As Congress gears up to debate another round of COVID-19 economic relief, Democrats are expected to renew their calls for a federal bailout of struggling states. This is a fundamentally unfair request, as many state budgetary troubles are the result of poor fiscal choices rather than the COVID-19 pandemic.
Not only that, but a look at the checkbooks of these bailout-seeking states reveals that they have mismanaged funds by giving millions of taxpayer dollars to Planned Parenthood, the largest abortion provider in the United States.
Data from government transparency sites, usually maintained by state treasurers or comptrollers, show that over the course of the last four fiscal years states have paid out more than $300 million to Planned Parenthood affiliates. Now, some of the biggest contributors are asking for federal money to cover their nonpandemic-related budget shortfalls.
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Govs. Larry Hogan of Maryland and Andrew Cuomo of New York, who head the National Governors Association, asked Congress in April for $500 billion to bail out states. Their states’ records do not inspire confidence in their ability to use potential federal funds wisely, as it appears they have contributed to their current budget shortfalls by making large payments to abortion providers.
Illinois was one of the first states to request a federal bailout, with its Senate Democratic Caucus requesting $40 billion in a letter to members of Congress. This request included $15 billion in no-strings-attached block grants and $10 billion for the state’s unfunded pension system.
New Jersey’s Gov. Phil Murphy personally lobbied President Donald Trump for a bailout at a White House meeting on behalf of the Democratic Governors Association. Despite the supposedly dire need for federal money, New Jersey has managed to give Planned Parenthood over a million dollars in recent years.
Connecticut’s Sen. Chris Murphy took to the Senate floor last month to proclaim, “If a bailout equals saving lives, then I’m for a bailout.” Over the last four years, his state has contributed nearly $10 million to the leading threat to unborn lives in America.
Speaker of the House Nancy Pelosi has stated that Congress should provide $1 trillion in bailout funds to state and local governments, with much of her caucus in support. The states represented by Democrat members have consistently been among the biggest four-year funders of Planned Parenthood: Washington ($64 million), Minnesota ($35 million), Oregon ($22 million), Michigan ($21.5 million), and Massachusetts ($10 million).
A federal bailout would represent a massive transfer of funds from states that have been fiscally responsible and have chosen to minimize funding for abortion providers to those that have not.
Sen. Rick Scott, R-Fla., a former governor, has warned Congress against bailing out states, noting that his state has worked steadily to balance its budget and meet pension obligations.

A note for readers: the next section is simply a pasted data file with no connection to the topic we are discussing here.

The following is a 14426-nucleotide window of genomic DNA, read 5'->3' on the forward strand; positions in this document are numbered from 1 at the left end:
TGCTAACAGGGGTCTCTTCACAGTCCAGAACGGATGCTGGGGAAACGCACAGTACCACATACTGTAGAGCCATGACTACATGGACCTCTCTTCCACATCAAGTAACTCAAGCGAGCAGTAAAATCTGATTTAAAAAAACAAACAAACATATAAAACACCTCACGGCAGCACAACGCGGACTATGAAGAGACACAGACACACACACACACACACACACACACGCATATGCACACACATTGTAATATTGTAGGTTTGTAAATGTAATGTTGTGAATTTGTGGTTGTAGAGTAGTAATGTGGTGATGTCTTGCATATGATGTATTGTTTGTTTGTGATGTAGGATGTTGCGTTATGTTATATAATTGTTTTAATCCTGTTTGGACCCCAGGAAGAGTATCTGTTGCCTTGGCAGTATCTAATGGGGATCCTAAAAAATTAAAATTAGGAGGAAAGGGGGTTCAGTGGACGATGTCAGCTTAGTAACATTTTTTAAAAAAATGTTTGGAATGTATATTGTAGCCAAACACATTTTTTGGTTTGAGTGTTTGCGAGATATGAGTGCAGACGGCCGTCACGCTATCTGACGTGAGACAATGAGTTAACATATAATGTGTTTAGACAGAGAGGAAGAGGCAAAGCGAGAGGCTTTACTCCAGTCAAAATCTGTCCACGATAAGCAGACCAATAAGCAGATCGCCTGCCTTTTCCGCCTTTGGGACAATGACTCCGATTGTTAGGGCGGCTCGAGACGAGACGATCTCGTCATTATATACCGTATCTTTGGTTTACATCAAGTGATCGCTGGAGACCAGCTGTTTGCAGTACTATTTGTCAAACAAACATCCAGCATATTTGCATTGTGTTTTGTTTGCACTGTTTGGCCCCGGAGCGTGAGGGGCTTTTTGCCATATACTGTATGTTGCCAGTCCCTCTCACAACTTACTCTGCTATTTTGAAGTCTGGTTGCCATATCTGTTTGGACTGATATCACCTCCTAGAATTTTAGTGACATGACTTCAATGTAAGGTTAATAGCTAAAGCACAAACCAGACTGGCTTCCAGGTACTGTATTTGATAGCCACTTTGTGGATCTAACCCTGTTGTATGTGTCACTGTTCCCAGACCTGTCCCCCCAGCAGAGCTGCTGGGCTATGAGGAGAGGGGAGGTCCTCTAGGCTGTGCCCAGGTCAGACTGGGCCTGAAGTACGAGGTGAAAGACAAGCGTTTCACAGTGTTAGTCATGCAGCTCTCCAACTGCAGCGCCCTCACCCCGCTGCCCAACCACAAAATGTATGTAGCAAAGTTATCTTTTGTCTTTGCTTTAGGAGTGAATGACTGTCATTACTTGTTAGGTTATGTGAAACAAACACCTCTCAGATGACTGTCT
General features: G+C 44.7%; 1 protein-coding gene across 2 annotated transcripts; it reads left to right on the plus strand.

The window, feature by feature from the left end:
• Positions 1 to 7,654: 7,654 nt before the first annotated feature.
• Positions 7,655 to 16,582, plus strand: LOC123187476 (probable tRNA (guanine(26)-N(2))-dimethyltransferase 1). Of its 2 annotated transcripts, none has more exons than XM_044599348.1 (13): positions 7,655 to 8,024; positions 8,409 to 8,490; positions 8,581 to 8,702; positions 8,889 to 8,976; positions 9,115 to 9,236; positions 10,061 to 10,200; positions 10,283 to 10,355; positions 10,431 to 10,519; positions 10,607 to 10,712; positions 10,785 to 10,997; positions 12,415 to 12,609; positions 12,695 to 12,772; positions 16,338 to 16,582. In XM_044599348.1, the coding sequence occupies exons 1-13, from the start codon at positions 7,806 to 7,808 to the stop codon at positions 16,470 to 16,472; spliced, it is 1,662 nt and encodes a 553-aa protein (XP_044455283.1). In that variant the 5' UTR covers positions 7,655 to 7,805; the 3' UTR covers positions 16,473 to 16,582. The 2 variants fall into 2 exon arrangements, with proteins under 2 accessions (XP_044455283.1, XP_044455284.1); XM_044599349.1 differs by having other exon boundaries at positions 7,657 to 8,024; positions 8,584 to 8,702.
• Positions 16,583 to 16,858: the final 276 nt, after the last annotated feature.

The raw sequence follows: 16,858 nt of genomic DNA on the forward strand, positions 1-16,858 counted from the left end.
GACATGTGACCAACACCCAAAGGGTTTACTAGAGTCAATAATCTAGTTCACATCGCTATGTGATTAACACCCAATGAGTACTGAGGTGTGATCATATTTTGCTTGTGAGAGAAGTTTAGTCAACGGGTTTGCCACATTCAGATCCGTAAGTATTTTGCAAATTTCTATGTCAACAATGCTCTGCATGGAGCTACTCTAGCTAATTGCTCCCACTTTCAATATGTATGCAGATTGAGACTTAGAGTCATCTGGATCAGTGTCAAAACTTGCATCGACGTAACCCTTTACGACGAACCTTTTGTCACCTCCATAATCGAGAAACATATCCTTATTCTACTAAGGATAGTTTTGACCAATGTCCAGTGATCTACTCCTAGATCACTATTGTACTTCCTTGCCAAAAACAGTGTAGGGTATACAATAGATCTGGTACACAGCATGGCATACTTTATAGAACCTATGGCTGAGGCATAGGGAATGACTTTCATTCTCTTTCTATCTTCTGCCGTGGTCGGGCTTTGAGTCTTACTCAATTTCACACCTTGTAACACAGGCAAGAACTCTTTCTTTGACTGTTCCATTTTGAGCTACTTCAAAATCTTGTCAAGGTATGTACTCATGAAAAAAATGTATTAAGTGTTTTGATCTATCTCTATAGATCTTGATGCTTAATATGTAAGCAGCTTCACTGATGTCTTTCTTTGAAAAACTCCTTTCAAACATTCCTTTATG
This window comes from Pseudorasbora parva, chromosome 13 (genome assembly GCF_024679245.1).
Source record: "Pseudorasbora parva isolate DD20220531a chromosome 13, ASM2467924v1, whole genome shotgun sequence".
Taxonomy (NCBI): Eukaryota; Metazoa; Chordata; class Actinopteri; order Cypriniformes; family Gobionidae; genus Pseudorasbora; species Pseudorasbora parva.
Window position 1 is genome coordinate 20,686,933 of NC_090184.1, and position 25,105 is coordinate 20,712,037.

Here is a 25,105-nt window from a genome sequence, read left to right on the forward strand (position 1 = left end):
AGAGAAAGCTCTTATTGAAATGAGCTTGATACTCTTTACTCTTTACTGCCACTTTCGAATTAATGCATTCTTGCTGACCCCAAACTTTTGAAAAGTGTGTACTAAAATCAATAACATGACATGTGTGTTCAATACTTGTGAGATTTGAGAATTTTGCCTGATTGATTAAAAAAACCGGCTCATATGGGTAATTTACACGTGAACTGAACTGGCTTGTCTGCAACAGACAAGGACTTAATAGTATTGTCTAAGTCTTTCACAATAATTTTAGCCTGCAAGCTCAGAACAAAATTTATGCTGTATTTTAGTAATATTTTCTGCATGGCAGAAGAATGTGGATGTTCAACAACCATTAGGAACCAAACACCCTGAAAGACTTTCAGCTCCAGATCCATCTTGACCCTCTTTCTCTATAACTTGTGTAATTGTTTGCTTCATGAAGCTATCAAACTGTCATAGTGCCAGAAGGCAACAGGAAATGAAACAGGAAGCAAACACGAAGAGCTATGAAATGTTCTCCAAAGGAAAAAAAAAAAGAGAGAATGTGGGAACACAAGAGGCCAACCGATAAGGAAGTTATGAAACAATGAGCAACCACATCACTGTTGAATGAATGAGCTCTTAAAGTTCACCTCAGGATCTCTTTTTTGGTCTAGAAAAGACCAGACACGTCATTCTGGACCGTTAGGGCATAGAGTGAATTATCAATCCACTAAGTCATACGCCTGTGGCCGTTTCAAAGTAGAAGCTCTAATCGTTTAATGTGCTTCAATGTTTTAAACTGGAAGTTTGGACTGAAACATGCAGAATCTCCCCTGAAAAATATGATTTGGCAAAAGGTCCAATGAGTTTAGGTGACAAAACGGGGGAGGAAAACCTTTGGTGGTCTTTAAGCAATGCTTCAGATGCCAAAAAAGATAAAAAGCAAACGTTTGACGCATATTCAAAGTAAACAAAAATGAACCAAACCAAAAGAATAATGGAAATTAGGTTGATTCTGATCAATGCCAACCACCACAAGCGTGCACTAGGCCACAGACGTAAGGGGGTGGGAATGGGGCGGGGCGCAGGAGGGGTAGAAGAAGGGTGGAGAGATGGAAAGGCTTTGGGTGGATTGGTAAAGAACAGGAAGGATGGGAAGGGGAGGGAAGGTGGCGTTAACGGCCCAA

In keeping with this effort, Florida’s payments to Planned Parenthood have steadily declined over the last four years, with less than $100,000 in state funds going to the organization last year.
Scott, along with fellow Senate Republicans Ted Cruz of Texas, Mike Enzi of Wyoming, Mike Lee of Utah, and Ron Johnson of Wisconsin, sent a letter to the White House opposing state bailouts, and the states these senators represent have generally low contributions to Planned Parenthood.
The Hyde Amendment currently prohibits the use of federal funds, including funds from the Coronavirus Aid, Relief, and Economic Security Act, for abortions, and the Trump administration expanded life protections last year in programs that receive Title X family planning funds.
Even if a future federal bailout included Hyde protections to prevent states from giving the money directly to Planned Parenthood, the infusion of no-strings-attached funds into the states’ budgets would allow them to direct even more of their own revenue toward abortion providers.
California provides have illustration of this principle. Planned Parenthood chose to stop participating in the Title X program and relinquish all Title X funds rather than comply with the requirement to physically and financially separate its abortion-providing arm from its other services.
In order to make up for this loss of funding, California appropriated $100 million in state money for abortion providers. A few short months later, Gov. Gavin Newsom was sounding the alarm about a massive budget shortfall in his state, claiming a federal bailout was the only solution to his state’s fiscal woes.
Aside from channeling funds to the largest abortion provider in the U.S., past bailouts demonstrate that providing unfettered federal funds would only encourage further fiscal recklessness: States will increase their spending and inflate their budgets instead of using taxpayer money as intended for pandemic-related issues.
Money from previous federal bailouts has been mismanaged in a variety of ways: permanently expanding government programs instead of balancing budgets, adding new staff positions in schools rather than propping up education systems, and pumping money to big spending projects in place of contributing to pension funds.
Bailing out fiscally irresponsible states would not only enable their reckless spending habits and discourage them from changing their behavior, it could also result in even more taxpayer dollars being funneled to an already well-funded organization that is dedicated to providing abortions above all else.
As states pressure the federal government for a bailout, Congress should consider the importance of protecting not just pocketbooks but unborn human life.